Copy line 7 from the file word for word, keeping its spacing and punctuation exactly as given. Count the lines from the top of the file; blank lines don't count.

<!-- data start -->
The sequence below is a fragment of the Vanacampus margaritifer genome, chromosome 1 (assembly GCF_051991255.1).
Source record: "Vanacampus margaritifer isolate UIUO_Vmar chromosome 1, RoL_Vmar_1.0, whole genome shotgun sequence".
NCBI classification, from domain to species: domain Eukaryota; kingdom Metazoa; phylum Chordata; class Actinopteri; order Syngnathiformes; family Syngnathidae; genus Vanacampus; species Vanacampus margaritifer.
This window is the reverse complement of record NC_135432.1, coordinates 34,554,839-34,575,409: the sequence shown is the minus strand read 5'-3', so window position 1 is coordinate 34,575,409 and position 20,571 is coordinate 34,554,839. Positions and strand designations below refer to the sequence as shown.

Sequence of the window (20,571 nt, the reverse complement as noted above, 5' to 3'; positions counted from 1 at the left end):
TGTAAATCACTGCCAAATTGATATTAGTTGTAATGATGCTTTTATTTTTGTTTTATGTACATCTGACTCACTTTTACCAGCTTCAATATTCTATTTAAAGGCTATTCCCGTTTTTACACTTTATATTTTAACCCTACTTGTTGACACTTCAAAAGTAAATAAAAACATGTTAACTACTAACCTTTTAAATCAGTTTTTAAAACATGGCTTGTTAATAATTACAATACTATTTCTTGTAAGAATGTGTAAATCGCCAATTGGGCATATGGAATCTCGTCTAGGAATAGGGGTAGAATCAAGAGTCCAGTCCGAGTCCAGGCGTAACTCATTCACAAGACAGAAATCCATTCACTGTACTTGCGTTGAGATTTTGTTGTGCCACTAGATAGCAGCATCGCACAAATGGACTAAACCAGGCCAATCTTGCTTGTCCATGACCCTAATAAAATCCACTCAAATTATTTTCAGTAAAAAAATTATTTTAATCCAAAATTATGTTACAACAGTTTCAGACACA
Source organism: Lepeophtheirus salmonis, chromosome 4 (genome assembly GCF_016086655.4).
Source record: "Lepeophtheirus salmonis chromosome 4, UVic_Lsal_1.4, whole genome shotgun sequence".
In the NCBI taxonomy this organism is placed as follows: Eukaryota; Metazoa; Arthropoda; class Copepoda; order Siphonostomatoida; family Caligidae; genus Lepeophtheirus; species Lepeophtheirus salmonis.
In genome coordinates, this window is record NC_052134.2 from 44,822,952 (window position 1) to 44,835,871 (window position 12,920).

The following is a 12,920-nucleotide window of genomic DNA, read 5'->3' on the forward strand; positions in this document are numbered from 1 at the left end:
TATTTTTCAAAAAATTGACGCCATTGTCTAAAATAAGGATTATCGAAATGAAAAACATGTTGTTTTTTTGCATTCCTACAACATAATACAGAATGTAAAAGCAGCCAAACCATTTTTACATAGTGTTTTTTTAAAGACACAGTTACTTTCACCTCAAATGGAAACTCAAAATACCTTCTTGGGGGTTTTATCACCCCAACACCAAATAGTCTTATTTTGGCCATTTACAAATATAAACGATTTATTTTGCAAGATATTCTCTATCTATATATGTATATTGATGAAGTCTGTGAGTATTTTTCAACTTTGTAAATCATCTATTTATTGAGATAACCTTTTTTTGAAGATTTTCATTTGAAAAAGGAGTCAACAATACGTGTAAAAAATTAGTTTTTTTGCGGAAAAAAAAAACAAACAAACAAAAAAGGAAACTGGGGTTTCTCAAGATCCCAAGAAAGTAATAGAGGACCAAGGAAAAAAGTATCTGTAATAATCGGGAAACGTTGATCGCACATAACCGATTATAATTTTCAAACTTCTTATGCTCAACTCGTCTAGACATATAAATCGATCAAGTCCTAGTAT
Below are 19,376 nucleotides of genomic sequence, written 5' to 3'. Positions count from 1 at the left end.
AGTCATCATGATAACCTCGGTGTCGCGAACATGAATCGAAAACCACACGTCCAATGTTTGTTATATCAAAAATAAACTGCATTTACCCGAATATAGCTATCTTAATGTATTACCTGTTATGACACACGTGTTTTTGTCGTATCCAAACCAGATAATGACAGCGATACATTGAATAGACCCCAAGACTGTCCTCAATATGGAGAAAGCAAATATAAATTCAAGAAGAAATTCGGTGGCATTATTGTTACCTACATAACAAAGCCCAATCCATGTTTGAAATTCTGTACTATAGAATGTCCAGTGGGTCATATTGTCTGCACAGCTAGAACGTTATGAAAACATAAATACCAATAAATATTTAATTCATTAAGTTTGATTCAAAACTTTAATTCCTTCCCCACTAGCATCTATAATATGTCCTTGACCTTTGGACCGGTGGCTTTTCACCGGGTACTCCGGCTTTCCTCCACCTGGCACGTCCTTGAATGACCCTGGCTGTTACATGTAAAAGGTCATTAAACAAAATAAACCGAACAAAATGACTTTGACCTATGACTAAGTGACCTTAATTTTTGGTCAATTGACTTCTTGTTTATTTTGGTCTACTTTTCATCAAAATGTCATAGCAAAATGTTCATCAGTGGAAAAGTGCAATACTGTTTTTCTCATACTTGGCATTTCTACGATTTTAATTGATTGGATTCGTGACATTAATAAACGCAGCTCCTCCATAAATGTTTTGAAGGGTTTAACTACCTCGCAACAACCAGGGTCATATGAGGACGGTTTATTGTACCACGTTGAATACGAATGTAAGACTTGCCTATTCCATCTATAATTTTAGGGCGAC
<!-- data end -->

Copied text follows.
Source organism: Lepeophtheirus salmonis, chromosome 4 (genome assembly GCF_016086655.4).